Still, it's natural to be wary of risks when markets are booming to all-time highs. So if you are getting nervous, here are a few questions to ask yourself.
1. Do I have an emergency fund?
First, it's important for your peace of mind to have an emergency fund. A number of experts recommended having enough money to cover six months of living expenses stashed away in case of a job loss or emergency. However, you may opt for either more or less of a cushion, depending on your situation. In general, it's better to be more conservative on this score than not.
Having an emergency fund will not only help you handle unexpected expenses, it can also help you keep a cool head during market downturns. When you have no cash cushion and the market starts to plunge in a big way, you may be more likely to panic-sell, taking losses and missing out on the recovery that almost inevitably will follow. And if you have more in cash than you require to feel prepared for emergencies, you could even use some of the excess to buy stocks on the cheap during such downturns.
2. Do I have any large upcoming expenses in the near to medium term?
A family member of mine expects to buy a house within the next 18 months and asked me whether he should put some of the money he has saved for the down payment in the market in the meantime. After all, the market is going up, and the cash won't earn much in a savings account over the next year and a half.
The answer I gave? Keep all or most of that money in cash, CDs, money market funds, short-term Treasuries, or a high-yield savings account. Yes, he may miss out on some handsome gains, but if he invests it and there's a market crash, it could seriously interfere with those house-buying plans.
If you're in a similar situation, but are OK delaying your major purchase for a few years, then feel free to invest the money you intend to dedicate to it. Otherwise, it's best to keep most of those funds in cash-like alternatives.
Other looming expenses could include college tuition. And if you're nearing retirement, you may wish to take enough money out of equities to fund your near-term living expenses once you leave the working world behind, so that your monthly budgets are not directly at the mercy of the market.
3. Is there anything trading at reasonable prices?
Once you are secure in terms of your emergency fund and your large near-term expenses, it's probably best to stick to your investing plan and contribute set amounts to your 401(k) or IRA at regular intervals. Some people invest in indexes or ETFs, while others buy individual stocks or bonds. Whatever securities you prefer, it's best just to buy equal dollar amounts at regular intervals, so if prices are high, you'll buy fewer shares. If prices are low, you'll buy more.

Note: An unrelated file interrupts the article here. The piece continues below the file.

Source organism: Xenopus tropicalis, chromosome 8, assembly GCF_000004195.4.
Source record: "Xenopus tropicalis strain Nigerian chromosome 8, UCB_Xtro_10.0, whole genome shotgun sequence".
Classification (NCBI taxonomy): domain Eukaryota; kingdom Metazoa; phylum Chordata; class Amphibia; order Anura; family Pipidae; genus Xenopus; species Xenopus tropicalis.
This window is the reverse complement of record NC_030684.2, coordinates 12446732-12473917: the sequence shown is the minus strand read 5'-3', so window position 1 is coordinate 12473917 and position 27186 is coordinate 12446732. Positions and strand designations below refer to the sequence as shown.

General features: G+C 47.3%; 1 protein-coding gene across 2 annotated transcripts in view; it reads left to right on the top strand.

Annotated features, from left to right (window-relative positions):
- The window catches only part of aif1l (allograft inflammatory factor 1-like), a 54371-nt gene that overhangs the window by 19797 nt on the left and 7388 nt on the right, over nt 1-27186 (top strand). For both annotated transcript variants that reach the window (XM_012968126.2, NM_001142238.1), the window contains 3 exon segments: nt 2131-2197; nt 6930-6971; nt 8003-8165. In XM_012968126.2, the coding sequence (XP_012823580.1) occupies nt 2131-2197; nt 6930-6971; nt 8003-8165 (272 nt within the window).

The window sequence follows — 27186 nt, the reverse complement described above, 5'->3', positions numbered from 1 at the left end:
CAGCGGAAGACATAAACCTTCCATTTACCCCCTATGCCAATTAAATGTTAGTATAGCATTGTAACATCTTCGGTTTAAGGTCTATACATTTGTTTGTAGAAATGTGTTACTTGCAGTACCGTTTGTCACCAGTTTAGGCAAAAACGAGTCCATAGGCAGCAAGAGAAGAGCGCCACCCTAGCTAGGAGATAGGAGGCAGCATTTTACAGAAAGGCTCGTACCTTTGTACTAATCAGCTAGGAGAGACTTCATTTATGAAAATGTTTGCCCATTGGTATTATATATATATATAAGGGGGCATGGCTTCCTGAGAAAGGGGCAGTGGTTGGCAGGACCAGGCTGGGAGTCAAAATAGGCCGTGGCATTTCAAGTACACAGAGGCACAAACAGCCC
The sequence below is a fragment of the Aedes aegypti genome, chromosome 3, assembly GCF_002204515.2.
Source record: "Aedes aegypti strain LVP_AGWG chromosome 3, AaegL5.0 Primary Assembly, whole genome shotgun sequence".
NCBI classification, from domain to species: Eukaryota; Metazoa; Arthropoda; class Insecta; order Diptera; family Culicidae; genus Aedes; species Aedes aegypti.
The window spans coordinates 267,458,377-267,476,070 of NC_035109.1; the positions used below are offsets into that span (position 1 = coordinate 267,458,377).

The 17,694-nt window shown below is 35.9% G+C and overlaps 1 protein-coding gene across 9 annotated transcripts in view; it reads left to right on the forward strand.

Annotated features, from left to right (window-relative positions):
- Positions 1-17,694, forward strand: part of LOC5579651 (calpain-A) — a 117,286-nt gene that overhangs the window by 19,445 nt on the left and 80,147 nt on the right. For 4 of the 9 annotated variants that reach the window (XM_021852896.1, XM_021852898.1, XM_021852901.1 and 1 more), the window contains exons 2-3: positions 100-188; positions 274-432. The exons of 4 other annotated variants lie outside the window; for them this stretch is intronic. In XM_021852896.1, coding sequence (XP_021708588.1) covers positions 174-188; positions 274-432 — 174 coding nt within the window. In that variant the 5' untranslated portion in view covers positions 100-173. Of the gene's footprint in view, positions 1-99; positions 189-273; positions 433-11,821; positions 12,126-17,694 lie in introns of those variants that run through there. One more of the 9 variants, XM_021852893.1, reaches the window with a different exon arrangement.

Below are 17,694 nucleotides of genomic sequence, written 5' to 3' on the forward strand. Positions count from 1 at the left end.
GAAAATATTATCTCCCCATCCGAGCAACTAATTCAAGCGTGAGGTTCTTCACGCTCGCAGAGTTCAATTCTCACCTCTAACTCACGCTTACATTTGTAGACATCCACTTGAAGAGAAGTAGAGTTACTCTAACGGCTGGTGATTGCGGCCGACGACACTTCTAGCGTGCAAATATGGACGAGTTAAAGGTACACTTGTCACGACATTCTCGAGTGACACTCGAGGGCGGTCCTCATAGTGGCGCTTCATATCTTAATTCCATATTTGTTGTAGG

However, if you prefer to invest in individual stocks and can't find anything that you think is undervalued or reasonably valued, then, by all means, keep that contribution in cash. Odds are, sooner or later you will get an opportunity to put that money to work. Maybe the discipline will force you to research more companies, with the likelihood of finding one or more promising candidates. There are almost always some undervalued stocks out there, even in an overheated market. You just have to keep looking.
Trying to time the market is a fool's errand
As we've seen, there are a number of reasons to include some cash in your overall capital allocation. That said, if you aren't nearing retirement and have all of your near-term cash needs covered, it's usually best to just keep investing, even if the market seems expensive.
Five, 10, or 20 years from now, it's highly likely the market will be higher than it is today, due to retained earnings and growth. True, there are always pessimists out there forecasting doom-and-gloom scenarios. Such predictions usually get lots of attention, but they usually don't make you rich.
So stay the course. In the words of the famous investor Peter Lynch: "Far more money has been lost by investors preparing for corrections, or trying to anticipate corrections, than has been lost in corrections themselves."
Remember, the market has hit all-time highs many times in its history and has endured many recessions in order to get to the point where it is today. As long as you have an emergency fund and any near-term high-dollar expenses covered by cash or cash-like instruments, I wouldn't fear being fully invested, even with the stock market near its all-time highs.